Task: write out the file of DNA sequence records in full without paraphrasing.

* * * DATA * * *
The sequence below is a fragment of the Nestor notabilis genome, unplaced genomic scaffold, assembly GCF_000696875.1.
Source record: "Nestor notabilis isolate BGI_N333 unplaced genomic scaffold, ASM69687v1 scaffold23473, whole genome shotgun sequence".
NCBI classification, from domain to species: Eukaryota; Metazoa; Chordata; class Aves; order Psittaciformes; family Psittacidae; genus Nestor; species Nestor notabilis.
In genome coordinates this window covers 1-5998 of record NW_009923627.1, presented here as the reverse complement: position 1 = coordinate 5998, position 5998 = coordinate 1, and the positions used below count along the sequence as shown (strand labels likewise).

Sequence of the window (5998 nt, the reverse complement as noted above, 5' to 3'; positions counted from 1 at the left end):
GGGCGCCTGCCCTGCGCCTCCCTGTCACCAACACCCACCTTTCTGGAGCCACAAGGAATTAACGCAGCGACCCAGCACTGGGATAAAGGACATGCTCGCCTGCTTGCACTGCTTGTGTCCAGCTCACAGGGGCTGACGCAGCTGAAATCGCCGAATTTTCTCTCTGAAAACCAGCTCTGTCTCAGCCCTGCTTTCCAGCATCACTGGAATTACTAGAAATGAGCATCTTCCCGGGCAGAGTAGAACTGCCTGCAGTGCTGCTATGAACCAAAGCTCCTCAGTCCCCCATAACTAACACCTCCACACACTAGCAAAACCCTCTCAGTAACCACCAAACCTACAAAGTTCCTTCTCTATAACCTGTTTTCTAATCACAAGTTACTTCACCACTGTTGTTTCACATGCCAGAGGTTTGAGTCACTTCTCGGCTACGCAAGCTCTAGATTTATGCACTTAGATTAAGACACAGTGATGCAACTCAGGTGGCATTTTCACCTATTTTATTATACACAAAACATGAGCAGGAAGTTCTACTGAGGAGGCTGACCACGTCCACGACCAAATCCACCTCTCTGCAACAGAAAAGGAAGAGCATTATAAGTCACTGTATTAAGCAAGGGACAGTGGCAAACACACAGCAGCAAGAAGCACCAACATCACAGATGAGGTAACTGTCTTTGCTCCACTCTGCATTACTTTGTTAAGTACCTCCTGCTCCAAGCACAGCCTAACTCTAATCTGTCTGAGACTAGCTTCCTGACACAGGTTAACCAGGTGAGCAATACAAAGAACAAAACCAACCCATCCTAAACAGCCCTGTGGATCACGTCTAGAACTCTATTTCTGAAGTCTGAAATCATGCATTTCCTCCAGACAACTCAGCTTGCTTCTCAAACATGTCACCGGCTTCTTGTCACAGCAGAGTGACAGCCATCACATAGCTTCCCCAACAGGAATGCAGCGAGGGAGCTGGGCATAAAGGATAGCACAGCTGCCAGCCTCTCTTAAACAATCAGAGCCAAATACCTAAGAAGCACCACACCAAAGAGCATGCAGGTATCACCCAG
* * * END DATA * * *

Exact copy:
The sequence below is a fragment of the Nestor notabilis genome, unplaced genomic scaffold, assembly GCF_000696875.1.
Source record: "Nestor notabilis isolate BGI_N333 unplaced genomic scaffold, ASM69687v1 scaffold23473, whole genome shotgun sequence".
NCBI classification, from domain to species: Eukaryota; Metazoa; Chordata; class Aves; order Psittaciformes; family Psittacidae; genus Nestor; species Nestor notabilis.
In genome coordinates this window covers 1-5998 of record NW_009923627.1, presented here as the reverse complement: position 1 = coordinate 5998, position 5998 = coordinate 1, and the positions used below count along the sequence as shown (strand labels likewise).

Sequence of the window (5998 nt, the reverse complement as noted above, 5' to 3'; positions counted from 1 at the left end):
GGGCGCCTGCCCTGCGCCTCCCTGTCACCAACACCCACCTTTCTGGAGCCACAAGGAATTAACGCAGCGACCCAGCACTGGGATAAAGGACATGCTCGCCTGCTTGCACTGCTTGTGTCCAGCTCACAGGGGCTGACGCAGCTGAAATCGCCGAATTTTCTCTCTGAAAACCAGCTCTGTCTCAGCCCTGCTTTCCAGCATCACTGGAATTACTAGAAATGAGCATCTTCCCGGGCAGAGTAGAACTGCCTGCAGTGCTGCTATGAACCAAAGCTCCTCAGTCCCCCATAACTAACACCTCCACACACTAGCAAAACCCTCTCAGTAACCACCAAACCTACAAAGTTCCTTCTCTATAACCTGTTTTCTAATCACAAGTTACTTCACCACTGTTGTTTCACATGCCAGAGGTTTGAGTCACTTCTCGGCTACGCAAGCTCTAGATTTATGCACTTAGATTAAGACACAGTGATGCAACTCAGGTGGCATTTTCACCTATTTTATTATACACAAAACATGAGCAGGAAGTTCTACTGAGGAGGCTGACCACGTCCACGACCAAATCCACCTCTCTGCAACAGAAAAGGAAGAGCATTATAAGTCACTGTATTAAGCAAGGGACAGTGGCAAACACACAGCAGCAAGAAGCACCAACATCACAGATGAGGTAACTGTCTTTGCTCCACTCTGCATTACTTTGTTAAGTACCTCCTGCTCCAAGCACAGCCTAACTCTAATCTGTCTGAGACTAGCTTCCTGACACAGGTTAACCAGGTGAGCAATACAAAGAACAAAACCAACCCATCCTAAACAGCCCTGTGGATCACGTCTAGAACTCTATTTCTGAAGTCTGAAATCATGCATTTCCTCCAGACAACTCAGCTTGCTTCTCAAACATGTCACCGGCTTCTTGTCACAGCAGAGTGACAGCCATCACATAGCTTCCCCAACAGGAATGCAGCGAGGGAGCTGGGCATAAAGGATAGCACAGCTGCCAGCCTCTCTTAAACAATCAGAGCCAAATACCTAAGAAGCACCACACCAAAGAGCATGCAGGTATCACCCAG